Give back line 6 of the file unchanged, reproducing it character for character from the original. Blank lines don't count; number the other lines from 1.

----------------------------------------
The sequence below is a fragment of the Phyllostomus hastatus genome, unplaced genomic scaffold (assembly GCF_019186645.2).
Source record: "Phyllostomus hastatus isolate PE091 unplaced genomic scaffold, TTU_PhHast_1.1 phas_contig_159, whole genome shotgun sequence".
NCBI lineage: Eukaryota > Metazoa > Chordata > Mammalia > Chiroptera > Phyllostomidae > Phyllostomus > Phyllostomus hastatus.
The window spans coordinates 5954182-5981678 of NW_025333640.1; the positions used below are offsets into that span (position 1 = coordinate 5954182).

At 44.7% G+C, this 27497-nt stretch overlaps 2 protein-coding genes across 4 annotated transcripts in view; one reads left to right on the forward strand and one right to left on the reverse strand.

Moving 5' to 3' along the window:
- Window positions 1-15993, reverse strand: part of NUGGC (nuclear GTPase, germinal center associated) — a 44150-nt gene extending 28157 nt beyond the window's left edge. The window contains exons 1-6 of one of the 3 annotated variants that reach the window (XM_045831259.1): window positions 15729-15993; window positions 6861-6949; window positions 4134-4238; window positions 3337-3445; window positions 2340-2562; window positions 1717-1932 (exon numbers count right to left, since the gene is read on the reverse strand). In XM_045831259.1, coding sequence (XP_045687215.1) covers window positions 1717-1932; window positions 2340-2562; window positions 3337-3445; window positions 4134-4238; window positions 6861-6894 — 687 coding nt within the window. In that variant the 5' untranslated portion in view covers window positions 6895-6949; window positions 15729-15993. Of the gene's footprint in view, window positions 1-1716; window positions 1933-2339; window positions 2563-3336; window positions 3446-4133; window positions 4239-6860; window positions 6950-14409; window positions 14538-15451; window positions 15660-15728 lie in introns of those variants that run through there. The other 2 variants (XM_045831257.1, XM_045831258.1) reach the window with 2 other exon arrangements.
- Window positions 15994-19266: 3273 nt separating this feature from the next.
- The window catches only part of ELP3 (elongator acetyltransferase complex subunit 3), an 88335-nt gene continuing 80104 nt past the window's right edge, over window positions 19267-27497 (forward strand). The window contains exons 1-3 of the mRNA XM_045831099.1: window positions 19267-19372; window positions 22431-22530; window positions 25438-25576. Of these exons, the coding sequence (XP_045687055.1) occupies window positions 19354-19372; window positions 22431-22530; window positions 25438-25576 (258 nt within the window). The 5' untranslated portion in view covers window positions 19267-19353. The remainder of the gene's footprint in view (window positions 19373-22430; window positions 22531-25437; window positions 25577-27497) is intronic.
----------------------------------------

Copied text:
Moving 5' to 3' along the window: